The GSII: Analysis
The GSII is that portion of the NII used to link government and its services, enable "virtual agency" concepts, protect privacy, and support emergency preparedness needs. The "virtual agency concept" allows services and functions to cross traditional organizational and geographic boundaries. For example, a U.S. citizen could, in this fashion, receive multiple services such as social security, food stamps, tax preparation assistance, information on the national park system, and so on through a single interaction with one agency.
The attributes of an effective GSII must include timely infusion of appropriate IT to meet requirements; coordination of infrastructure across government requirements and with the private sector; effectiveness, while also allowing for innovation and flexibility to meet specific needs; information surety to guard citizens' rights and privacy while also providing for national security needs; cost-effectiveness of IT acquisition and development while also encouraging a competitive technological environment; ubiquitous accessibility to all citizens, including those with disabilities; ease of use for locating government information or for service delivery; transparent (to the user) integration of the GSII portion of the NII with the rest of the Internet, NII, and the global information infrastructure; shared resource use across government entities; and the mechanisms, processes, and procedures to appropriately manage such a diverse infrastructure.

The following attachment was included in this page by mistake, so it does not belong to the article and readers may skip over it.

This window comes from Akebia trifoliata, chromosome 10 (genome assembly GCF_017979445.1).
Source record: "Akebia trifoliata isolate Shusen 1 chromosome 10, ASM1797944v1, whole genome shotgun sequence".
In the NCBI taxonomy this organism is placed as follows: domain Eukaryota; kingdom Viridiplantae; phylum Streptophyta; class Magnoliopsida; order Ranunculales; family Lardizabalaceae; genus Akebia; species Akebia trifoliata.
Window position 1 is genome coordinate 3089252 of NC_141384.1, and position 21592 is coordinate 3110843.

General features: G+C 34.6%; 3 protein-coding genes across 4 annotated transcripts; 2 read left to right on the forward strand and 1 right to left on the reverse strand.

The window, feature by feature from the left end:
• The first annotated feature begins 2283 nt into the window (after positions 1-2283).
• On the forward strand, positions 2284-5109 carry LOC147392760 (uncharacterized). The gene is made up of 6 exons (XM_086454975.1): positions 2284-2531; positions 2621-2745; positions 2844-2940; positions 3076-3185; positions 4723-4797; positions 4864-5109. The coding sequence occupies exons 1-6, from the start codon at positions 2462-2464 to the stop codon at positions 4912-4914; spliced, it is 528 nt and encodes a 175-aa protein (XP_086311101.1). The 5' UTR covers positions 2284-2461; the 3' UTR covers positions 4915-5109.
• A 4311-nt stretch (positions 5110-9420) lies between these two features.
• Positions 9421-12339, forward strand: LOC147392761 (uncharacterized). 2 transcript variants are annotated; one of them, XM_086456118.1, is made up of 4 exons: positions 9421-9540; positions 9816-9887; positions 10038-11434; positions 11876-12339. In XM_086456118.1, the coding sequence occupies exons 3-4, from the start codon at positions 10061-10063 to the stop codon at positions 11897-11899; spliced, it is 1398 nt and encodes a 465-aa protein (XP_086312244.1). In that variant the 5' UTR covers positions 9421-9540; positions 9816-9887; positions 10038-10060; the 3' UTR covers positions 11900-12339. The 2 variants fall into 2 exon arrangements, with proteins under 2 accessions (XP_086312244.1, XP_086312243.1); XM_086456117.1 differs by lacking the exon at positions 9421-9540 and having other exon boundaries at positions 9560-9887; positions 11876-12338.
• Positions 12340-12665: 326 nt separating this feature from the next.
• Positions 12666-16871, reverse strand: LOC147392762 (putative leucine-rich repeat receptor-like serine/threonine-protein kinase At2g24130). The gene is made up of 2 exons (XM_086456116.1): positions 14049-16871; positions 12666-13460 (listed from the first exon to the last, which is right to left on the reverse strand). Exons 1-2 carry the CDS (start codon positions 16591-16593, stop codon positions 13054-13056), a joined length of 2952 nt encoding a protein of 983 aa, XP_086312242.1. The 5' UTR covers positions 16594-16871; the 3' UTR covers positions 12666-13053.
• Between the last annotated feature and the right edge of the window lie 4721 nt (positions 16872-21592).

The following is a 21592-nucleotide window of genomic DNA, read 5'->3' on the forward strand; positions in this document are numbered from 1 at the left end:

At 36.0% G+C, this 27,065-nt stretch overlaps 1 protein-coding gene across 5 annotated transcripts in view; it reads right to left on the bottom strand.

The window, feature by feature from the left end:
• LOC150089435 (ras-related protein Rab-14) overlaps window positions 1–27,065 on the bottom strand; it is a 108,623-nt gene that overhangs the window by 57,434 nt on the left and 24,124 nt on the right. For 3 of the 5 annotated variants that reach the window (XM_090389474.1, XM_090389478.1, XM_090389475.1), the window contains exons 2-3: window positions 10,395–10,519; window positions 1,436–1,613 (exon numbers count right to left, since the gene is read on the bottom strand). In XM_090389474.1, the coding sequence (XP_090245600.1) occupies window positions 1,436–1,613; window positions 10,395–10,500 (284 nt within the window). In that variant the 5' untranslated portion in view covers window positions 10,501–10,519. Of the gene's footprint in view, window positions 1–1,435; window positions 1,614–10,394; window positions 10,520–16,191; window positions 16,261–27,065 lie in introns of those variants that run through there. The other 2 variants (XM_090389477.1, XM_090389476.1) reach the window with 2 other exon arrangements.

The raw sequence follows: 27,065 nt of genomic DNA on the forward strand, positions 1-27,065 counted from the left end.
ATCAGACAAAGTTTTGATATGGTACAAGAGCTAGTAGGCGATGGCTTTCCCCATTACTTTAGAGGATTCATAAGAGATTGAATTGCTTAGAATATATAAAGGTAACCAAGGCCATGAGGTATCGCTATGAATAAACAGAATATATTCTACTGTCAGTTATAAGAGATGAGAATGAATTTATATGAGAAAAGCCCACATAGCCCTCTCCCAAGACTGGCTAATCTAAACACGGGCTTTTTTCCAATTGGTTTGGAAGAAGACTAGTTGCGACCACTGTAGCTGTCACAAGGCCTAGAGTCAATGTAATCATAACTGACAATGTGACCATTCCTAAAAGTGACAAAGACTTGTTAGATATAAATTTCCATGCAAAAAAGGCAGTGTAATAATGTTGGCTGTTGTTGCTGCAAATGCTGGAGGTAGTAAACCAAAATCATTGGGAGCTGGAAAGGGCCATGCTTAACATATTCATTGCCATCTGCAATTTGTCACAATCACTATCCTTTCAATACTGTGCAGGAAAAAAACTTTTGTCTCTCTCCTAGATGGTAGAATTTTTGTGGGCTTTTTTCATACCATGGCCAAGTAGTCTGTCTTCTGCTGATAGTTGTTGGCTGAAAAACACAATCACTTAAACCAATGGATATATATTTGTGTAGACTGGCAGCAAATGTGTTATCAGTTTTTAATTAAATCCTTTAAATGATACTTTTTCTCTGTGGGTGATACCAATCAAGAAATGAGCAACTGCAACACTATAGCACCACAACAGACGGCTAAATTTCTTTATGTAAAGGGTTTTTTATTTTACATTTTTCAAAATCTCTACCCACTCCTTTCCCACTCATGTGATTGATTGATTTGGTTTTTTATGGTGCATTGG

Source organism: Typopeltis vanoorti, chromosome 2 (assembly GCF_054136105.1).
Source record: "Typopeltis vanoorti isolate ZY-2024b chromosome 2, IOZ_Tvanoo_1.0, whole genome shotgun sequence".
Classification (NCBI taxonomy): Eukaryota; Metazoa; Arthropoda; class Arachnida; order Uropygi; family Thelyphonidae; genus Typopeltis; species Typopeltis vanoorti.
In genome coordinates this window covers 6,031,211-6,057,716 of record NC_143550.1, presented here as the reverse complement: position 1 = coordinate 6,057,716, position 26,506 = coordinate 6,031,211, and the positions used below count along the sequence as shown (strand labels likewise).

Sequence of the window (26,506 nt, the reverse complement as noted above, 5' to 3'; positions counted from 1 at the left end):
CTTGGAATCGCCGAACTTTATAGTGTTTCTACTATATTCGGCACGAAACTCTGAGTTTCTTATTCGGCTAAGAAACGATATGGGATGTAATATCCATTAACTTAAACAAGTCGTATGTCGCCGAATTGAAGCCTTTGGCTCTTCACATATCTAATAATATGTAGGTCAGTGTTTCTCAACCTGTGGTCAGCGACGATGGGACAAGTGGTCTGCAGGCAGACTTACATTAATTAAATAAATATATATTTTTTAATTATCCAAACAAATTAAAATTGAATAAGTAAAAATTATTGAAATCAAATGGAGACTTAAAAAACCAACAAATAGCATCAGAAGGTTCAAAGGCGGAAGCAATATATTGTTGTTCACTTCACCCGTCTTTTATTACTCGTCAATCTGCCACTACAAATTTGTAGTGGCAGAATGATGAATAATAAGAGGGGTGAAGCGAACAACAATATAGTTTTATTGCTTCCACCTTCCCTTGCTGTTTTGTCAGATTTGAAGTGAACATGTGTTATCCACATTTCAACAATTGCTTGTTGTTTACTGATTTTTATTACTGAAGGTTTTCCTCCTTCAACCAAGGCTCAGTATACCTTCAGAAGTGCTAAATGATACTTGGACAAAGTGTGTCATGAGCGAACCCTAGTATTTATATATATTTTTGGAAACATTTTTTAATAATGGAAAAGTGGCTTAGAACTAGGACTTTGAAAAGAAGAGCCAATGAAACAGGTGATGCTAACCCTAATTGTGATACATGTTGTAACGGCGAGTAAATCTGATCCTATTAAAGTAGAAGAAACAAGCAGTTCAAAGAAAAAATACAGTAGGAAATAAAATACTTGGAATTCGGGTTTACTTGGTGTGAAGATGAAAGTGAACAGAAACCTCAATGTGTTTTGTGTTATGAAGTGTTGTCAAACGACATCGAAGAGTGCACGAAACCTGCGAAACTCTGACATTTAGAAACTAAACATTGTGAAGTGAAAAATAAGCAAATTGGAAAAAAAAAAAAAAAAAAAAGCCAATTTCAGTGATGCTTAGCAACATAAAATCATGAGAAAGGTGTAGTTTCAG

As opposed to the open system interconnect seven-layer model, information infrastructure is more often currently viewed as having three or four layers; a recent report of the National Research Council (Realizing the Information Future) proposes a standard open bearer service to promote, and perhaps maximize, interoperability across the NII.5 This is a significant feature that the GSII must adopt and integrate as it evolves. Nevertheless, merely focusing on the NII layer concept and other technical models can lead one to neglect two of the most important components of the GSII and the NII. They are people, both using and providing services over the NII, and the coordination mechanisms needed to effectively manage all GSII activities and efforts.